WOW, you really need an education! A transfer fee is nothing remotely close to a capital improvement fee. I charge a transfer fee for every resale our company does. Mine is $250.00, Others charge between $100-$400.00.





You might find this educational:

https://www.hoaleader.com/public/Its-Time-Begin-Charging-CondoHOA-Capital-Contribution-or-NewOwner-Fee-or-Not.cfm
AugustinD


Posts:3364


05/19/2020 9:06 PM  
Posted By NpB on 05/19/2020 8:07 PM

https://www.davis-stirling.com/HOME/Transfer-Fees

[A HOA c]an't charge more than necessary to defray costs for which they are levied.
A "transfer fee" is subject to the limitations stated at the link above. A covenant-required contribution to the reserve fund (a.k.a. the fund for capital improvements) by the buyer is lawful. Given how statutes in many states limit "transfer fees," many lenders watch for this distinction.
MarkW18


Posts:1067


05/19/2020 9:13 PM  
That article you provided was useless. I did this for a living.

Right now, well before this pandemic, I collect $10,000 monthly on escrows my former company handles. $500.00 for documents and disclosures and $250.00 for a transfer fee on every transaction. It is in my management company's agreement, as well as most management companies I know of. I average 14 resales per month.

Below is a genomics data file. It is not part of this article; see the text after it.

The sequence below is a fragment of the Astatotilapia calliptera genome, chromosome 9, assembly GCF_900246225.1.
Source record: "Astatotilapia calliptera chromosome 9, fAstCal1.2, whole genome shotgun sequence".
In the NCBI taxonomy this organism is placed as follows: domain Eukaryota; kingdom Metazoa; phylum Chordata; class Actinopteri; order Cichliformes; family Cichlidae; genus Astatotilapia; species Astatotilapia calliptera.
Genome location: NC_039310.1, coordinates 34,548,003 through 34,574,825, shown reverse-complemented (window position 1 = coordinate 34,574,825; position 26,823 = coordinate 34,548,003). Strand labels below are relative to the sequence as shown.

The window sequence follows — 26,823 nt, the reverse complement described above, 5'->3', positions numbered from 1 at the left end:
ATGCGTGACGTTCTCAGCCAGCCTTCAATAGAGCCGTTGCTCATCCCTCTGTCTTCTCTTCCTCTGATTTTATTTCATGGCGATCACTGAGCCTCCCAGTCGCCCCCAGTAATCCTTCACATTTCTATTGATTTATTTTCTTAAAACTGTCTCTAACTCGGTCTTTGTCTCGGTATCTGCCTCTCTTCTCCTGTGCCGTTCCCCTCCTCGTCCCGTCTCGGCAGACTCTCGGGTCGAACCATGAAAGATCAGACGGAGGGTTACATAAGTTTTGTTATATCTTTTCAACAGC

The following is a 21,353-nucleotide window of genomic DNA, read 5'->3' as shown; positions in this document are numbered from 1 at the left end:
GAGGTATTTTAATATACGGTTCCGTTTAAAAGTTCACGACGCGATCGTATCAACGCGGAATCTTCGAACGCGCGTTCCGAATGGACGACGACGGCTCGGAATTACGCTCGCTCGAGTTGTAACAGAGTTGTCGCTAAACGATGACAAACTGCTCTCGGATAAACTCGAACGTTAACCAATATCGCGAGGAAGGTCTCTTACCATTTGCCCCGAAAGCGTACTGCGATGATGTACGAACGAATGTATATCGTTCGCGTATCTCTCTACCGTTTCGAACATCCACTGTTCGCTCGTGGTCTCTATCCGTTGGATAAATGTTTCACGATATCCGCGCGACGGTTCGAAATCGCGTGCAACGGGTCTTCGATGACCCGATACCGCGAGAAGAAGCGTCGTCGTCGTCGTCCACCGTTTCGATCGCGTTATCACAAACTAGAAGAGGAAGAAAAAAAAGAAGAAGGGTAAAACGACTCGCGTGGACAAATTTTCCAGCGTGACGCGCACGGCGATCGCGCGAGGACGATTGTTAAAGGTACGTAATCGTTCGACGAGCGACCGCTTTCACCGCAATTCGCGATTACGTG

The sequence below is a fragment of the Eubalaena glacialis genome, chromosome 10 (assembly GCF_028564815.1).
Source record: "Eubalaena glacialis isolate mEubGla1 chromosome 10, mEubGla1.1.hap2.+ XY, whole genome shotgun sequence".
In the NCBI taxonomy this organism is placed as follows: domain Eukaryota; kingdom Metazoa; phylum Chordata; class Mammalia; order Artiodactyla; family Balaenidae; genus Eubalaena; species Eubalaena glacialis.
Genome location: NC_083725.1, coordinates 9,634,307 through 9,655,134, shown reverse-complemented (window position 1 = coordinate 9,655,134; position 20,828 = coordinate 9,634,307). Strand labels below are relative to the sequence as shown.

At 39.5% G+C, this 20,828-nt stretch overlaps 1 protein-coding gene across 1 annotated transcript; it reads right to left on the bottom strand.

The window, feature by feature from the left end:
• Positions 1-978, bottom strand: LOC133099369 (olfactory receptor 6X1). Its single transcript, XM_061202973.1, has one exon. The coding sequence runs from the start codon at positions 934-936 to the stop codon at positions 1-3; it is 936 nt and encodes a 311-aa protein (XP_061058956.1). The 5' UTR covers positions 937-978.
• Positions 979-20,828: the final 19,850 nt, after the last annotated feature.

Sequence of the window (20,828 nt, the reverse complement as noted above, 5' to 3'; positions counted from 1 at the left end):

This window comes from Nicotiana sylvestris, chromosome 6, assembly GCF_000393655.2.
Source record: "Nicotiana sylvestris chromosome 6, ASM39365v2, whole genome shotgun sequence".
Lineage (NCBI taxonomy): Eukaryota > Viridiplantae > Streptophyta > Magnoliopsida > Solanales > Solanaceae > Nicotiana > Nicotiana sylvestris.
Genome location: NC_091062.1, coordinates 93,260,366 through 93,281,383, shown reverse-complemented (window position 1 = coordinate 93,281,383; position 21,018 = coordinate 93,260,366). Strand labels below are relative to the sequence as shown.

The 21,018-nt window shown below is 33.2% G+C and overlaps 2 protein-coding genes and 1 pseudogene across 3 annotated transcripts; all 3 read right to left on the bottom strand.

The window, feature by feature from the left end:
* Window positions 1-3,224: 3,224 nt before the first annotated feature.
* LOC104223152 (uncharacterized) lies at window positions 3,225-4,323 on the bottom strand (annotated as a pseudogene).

In order to collect a capital improvement fee, it must be included in the CCRs and I have seen a few of them and they do run in the thousands and are quite legal. I am currently working on a roofing project that is going to cost a HOA $800K to complete and they don't have the reserves, so we're working on a loan with a special assessment repaid over 20 years. If an owner sells their unit the special assessment will move onto the new owner which is disclosed in escrow papers.
NpB
(Arizona)

Posts:288


05/19/2020 9:19 PM  
Posted By MarkW18 on 05/19/2020 9:13 PM
That article you provided was useless. I did this for a living.

Right now, well before this pandemic, I collect $10,000 monthly on escrows my former company handles. $500.00 for documents and disclosures and $250.00 for a transfer fee on every transaction. It is in my management company's agreement, as well as most management companies I know of. I average 14 resales per month.